Don’t worry about getting it exactly right immediately. Ofcourse tweaking your camera settings is essential, but when not sure about framing the picture, make sure to leave some room for cropping.

And then. Respect luck and accept it whether it decides to lend a hand or to take a nap instead. You’ll see some photos I took posted with this column. They would definitely not have been possible without sheer luck. So thank you, luck. I’ll keep on wandering around to let it find me, and hope it will find you too.

1508e 2

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The Cat Burglar

Being Dutchies, it took Zart a while before we understood the rich historical world of The Cat Burglar, a print by hand of Illustrator Stephen Dumayne. Shortly, a cat burglar is a master thief who makes James Bond look like a douche bag: “A particularly stealthy burglar, especially one who gains undetected entry through the use of agility”, as the wiki describes it. The cat burglar is quite an interesting, almost iconic figure that appears in many forms throughout history.

The Cat Burglar and Other Folk Stories

Zartist Stephen Dumayne is specialised in commercial graphic design and illustrations. His work evolves from sketches on newspapers or small paintings on canvas into graphical work. Dumayne grew up in Wales and studied until 1997 in Southampton. After his studies he set out to create Illustrative oil paintings thematically based on folkloristic – and and distinctive local stories. In the course of time Dumayne switched to making digital work. He ‘digitised’ his drawn and painted illustrations using various techniques. An example is The Cat Burglar.

Dumayne made The Cat Burglar after he read a short story somewhere. A Cat Burglar is invisible, flexible as a cat or spider man himself and he – or she- steals from the wealthy and gives to himself ….

Take a Virtual Tour

Click the links in the image below for historical references.

Charles Peace, the Real Cat Burglar

The ‘real’ cat burglar is probably Charles Peace. Equally hated and admired many stories, both true and untrue, kept being written and told in bars and at fairs. Charles P. was finally caught after many spectacular escapes from several prisons and hanged in Leeds in 1879. The story goes that, again he managed to escape. His death, as gossip tells, was staged and somehow he was thought to still be moving around. He kept unseen for many years because he could change shape. Hence a Cat Burglar is usually depicted with a mask. This Charles P. was front-page news for decades. All the stories gave this master thief a mythical status. Charles P. from living legend to iconic figure.

Iconic figure

The character of The Cat Burglar inspired, of course, above all many copy cats. But also many writers, filmmakers and artists. Think for example of the character Irma Vep from Les Vampires. A famous silent film consisting of multiple series made in 1915 -1916. Or Alfred Hitchcock’s romantic thriller To Catch a Thief. Marvel’s Spiderman can be recognised as a more heroic cat burglar. And the female version made her debute as Catwoman in 1940 in the first Batman comic. However, most of these figures appeared long after Edgar Wallace, a famous crime writer, published his short story “ The Cat Burglar” in 1927.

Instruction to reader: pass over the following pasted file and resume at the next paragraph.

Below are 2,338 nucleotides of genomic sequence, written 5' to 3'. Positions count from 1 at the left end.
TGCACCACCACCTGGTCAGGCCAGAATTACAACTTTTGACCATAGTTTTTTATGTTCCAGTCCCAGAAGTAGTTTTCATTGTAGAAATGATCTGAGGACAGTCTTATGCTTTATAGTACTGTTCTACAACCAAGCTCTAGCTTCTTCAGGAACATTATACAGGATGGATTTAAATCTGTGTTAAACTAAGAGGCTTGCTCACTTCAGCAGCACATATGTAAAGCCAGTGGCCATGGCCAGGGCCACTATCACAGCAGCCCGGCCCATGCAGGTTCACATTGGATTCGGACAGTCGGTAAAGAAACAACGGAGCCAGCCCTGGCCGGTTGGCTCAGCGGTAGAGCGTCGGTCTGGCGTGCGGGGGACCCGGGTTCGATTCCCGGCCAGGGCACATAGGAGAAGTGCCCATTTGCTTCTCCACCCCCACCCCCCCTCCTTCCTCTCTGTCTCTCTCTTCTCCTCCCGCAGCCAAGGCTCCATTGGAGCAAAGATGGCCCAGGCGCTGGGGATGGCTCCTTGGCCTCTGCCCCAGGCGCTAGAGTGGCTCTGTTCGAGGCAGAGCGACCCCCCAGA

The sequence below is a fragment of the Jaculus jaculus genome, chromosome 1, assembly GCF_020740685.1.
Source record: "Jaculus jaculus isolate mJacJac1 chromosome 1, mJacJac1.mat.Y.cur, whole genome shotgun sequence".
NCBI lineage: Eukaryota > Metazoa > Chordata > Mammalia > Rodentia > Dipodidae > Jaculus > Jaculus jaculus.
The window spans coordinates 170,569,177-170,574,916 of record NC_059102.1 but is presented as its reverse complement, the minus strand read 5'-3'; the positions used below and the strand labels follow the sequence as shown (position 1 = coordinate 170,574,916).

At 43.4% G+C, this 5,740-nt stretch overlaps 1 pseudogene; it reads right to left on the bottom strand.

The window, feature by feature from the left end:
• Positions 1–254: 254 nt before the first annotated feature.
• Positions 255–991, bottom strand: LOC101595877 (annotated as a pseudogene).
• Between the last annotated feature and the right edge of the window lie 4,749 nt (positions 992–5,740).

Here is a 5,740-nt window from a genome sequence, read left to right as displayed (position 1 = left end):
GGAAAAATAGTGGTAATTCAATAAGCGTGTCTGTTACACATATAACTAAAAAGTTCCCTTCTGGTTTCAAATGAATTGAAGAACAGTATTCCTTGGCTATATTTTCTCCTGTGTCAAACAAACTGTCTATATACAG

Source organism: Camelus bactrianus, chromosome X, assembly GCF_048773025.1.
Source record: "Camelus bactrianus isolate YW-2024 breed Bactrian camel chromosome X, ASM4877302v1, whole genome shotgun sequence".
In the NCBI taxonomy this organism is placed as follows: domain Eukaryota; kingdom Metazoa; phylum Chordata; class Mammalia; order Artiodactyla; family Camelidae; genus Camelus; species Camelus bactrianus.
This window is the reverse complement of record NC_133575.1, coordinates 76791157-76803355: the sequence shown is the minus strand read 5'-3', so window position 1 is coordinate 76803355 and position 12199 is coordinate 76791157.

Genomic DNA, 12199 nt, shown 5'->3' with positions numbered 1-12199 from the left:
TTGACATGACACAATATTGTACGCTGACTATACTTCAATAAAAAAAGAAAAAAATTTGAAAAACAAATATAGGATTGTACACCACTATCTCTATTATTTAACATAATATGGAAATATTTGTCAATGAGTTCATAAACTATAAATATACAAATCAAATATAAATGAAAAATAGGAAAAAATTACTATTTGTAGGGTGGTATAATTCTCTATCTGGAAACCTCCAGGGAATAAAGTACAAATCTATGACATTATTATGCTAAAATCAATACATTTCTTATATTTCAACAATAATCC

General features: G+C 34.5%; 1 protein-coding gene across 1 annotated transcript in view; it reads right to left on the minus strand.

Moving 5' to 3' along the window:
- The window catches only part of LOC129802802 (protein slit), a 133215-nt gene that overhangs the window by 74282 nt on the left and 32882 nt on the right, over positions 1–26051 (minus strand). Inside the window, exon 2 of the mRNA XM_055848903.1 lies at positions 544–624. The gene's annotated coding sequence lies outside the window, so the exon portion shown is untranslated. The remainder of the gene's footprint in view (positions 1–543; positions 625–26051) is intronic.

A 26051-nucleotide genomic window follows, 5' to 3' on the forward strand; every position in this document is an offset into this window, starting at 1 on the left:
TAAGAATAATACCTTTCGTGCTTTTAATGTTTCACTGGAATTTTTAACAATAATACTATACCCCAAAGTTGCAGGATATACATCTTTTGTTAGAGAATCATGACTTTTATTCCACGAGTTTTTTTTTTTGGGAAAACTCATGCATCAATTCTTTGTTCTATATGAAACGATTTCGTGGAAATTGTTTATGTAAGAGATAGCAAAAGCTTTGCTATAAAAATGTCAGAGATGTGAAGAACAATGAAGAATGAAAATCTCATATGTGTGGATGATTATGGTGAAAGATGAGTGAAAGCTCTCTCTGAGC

OMG ! It’s a girl

As history shows,the character of the Cat Burglar is surrounded by mystery. It can be a man, but may as well be woman. In Dumaynes version this remains unclear. He plays with the question whether it is a woman or a man. The illustration is  full of little details that refer to the Victorian era, the period Charles P. lived. The colour palette and the shape of the houses refer to this historical period. But also typical Victorian gothic elements as mysterious architecture with secret doors and hidden staircases, and chimneys damping with cat tails.

More work  by Dumayne is in our Artist section. NB: Stephen Dumayne recently joined FB. Fans can go there and say hello.

To Artist Page >

 

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SALE

GIVE A PAINTING A SECOND LIFE

It has been a hot item for a while: recycling machines, waste and what is more for a better future. If devices can be recycled, why not art? Zart has been working with a recycling model since the company started. Zart rents out and sells reproductions and reproductions only. The originals, including the copy rights, remain the artist’s. Always. When a work comes back, Zart recycles it in the form of an ex-rental-for -sale or rents the repro out a second time. This way of buying and selling saves a great work from a tragic fate: to disappear into a dusty attic, where it will be forgotten.